• Ms K P K Puthenveettil v Mr S Alexander and Others:  1 WLUK 549; UKEAT/0165/17/DM / ET Case 2361118/2013 (15 December 2020); Instructed by ATLEU for the Claimant, a migrant domestic worker who alleged that she had been gravely mistreated and underpaid. At appeal achieved remission to freshly constituted Tribunal to determine the Claimant's challenge to the legality of the “family worker exemption” (also known as the “au pair exemption”) in the national minimum wage legislation. On remission, obtained a landmark judgment which has the potential to substantially improve the lives of thousands of unpaid or underpaid and severely exploited migrant workers. The Tribunal found that the family worker exemption indirectly discriminates against women. As a result of the case the government has announced a review of the legislation.
• Benavides v Britannia Services Group Limited ET case 2208186/2016. Successfully represented cleaners employed at Topshop after they were dismissed for taking part in union protests over “poverty pay”. Press coverage: Cleaner at flagship Topshop branch wins £75k payout after being fired over low wage protest (Evening Standard); Cleaner sacked for Topshop pay protest wins tribunal (The Times).
• Serco Leisure Operating Ltd v Miss M Lau:  4 WLUK 6; UKEAT/0120/17/RN : Successful appeal on the application of the burden of proof in a s.18 pregnancy discrimination case.
• Prospect v Mr A Hajee: UKEAT/0313/16/DA: Successfully defended an appeal against the Tribunal's findings on impartiality and failure to conduct investigation.
• BDW Trading Limited v Mr J Kopec:  12 WLUK 635; UKEAT/0197/19/OO: Successful appeal against the Tribunal's finding that the Respondent was liable for third party harassment, without any finding that the Respondent's officers themselves had any discriminatory motivation.
• Singh v Reading Borough Council and Governing Body of Moorlands Primary School  ICR 1158 CA. Akua and Robin Allen QC appeared for the Respondent school in this appeal relating to the application of judicial proceedings immunity, which was determined while the trial was part-heard. Akua was instructed alone in the long-running and exceptionally complex trial.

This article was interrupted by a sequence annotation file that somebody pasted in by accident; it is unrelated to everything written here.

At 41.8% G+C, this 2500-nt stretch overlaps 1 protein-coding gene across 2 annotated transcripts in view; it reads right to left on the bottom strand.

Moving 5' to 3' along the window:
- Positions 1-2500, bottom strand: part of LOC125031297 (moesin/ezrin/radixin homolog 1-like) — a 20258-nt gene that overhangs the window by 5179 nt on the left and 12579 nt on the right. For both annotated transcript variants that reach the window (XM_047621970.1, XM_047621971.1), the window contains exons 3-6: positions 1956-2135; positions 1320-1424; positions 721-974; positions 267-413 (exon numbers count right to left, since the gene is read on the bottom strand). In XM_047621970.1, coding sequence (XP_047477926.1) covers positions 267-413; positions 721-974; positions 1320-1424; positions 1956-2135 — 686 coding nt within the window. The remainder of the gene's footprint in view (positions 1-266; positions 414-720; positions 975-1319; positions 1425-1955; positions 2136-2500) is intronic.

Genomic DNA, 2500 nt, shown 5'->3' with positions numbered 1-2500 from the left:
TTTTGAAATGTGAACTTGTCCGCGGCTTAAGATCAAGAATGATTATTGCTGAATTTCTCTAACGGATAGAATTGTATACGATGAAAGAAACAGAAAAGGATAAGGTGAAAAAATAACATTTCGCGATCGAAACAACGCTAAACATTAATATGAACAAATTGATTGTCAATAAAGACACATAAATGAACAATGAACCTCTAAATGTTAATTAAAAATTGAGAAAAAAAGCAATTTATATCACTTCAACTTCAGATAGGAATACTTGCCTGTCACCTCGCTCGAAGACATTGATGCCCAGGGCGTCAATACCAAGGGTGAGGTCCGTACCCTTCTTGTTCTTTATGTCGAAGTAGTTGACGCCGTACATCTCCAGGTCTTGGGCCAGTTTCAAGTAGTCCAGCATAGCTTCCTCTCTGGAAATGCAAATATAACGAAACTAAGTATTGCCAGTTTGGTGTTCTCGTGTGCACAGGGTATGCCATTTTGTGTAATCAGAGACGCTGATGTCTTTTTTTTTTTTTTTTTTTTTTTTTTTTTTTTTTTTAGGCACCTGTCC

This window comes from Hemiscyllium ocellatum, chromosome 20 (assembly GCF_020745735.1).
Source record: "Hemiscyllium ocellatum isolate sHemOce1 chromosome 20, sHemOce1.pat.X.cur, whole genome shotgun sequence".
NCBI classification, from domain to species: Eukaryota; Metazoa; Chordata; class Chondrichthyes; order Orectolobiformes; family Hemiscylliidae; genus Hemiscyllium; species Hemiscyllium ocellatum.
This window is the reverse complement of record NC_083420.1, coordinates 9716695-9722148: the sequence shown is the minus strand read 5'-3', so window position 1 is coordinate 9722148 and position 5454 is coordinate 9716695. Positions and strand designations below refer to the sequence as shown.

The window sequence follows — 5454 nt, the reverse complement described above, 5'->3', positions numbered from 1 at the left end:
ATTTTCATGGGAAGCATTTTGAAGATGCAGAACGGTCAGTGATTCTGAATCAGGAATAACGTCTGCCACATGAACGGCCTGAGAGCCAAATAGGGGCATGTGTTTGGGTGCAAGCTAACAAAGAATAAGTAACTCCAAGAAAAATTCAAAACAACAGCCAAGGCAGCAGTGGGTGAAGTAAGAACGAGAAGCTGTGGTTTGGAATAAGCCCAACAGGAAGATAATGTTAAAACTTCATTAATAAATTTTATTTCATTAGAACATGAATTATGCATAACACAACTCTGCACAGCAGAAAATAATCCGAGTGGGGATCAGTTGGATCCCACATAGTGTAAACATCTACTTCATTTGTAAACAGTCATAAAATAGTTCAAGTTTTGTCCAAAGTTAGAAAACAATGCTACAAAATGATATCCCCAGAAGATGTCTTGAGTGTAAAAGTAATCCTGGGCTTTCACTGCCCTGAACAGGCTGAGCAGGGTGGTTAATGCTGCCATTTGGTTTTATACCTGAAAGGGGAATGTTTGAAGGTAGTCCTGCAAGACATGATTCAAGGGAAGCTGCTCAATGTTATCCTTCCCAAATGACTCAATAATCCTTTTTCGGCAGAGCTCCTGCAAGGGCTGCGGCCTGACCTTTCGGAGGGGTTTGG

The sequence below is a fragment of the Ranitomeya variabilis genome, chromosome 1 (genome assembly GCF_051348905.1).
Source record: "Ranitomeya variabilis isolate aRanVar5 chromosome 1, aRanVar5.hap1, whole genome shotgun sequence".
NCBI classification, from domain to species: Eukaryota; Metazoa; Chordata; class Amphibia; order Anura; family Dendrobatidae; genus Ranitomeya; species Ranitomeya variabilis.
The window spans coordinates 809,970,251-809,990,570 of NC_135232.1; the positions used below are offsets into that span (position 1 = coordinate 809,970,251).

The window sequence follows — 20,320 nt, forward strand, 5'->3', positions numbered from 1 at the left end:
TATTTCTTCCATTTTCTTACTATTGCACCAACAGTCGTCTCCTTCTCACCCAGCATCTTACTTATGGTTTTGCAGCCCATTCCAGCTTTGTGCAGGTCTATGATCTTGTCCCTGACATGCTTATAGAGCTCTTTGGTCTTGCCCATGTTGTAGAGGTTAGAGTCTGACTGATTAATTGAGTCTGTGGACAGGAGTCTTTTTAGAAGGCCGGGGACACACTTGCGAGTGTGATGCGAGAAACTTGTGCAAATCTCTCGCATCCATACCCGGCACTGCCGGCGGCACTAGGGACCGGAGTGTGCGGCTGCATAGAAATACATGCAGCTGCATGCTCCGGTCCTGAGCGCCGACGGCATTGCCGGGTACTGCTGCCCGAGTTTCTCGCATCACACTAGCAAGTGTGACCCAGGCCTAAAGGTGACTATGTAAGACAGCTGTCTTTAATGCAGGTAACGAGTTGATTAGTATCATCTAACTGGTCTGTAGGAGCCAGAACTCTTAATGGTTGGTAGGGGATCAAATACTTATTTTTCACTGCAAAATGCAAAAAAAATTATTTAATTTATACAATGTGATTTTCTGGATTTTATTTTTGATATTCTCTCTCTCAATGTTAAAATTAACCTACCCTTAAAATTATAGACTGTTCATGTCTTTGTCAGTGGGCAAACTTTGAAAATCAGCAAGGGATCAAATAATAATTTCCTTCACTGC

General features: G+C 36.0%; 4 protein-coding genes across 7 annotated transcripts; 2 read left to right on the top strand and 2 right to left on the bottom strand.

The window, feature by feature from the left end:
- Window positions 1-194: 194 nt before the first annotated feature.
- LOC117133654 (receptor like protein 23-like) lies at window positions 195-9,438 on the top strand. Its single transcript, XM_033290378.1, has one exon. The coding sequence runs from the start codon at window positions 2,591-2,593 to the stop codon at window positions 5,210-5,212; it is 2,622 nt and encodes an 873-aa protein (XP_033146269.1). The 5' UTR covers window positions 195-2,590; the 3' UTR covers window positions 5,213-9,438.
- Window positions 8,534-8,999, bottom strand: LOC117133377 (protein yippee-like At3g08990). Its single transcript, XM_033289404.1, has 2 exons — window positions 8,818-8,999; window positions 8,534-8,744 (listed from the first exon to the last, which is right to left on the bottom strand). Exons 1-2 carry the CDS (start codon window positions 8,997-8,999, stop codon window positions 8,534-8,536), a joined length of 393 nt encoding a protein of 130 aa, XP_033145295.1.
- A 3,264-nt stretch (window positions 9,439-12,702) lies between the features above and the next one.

• Hayes v Willoughby  UKSC 17. Akua and Robin Allen QC successfully represented the Respondent (formerly Claimant) in this Supreme Court case relating to the scope of the defence in s.1(3)(a) of the Protection from Harassment Act 1997. The SC formulated a new test to determine whether a defendant has pursued a course of conduct amounting to harassment for the purpose of preventing or detecting crime.
• Aziz v FDA  EWCA Civ 304; (2010) 154(14) SJLB 29 CA. A Court of Appeal case concerning continuing acts in discrimination law. This case formed a part of protracted and complex litigation by the Appellant in which Akua was instructed by the Respondent trade union.
• Carter v Ahsan  1 AC 696 HL. A long running race discrimination case against the Labour Party in which Akua was led at liability stage from first instance in 2001 to the House of Lords in 2007 by Robin Allen QC. Akua appeared on her own behalf at remedy stage in the EAT.
• Alabaster v Woolwich plc (ECJ)  ICR 695 ECJ;  ICR1246 CA. A complex equal pay matter in which Akua was led in the Court of Appeal and European Court of Justice by Karon Monaghan QC.
• Moonsar v Fiveways Transport  IRLR 9 EAT. A sexual harassment case concerning pornography in the workplace.
• Moroak t/a Blake Envelopes v Cromie  ICR 1226. Time limits in the EAT.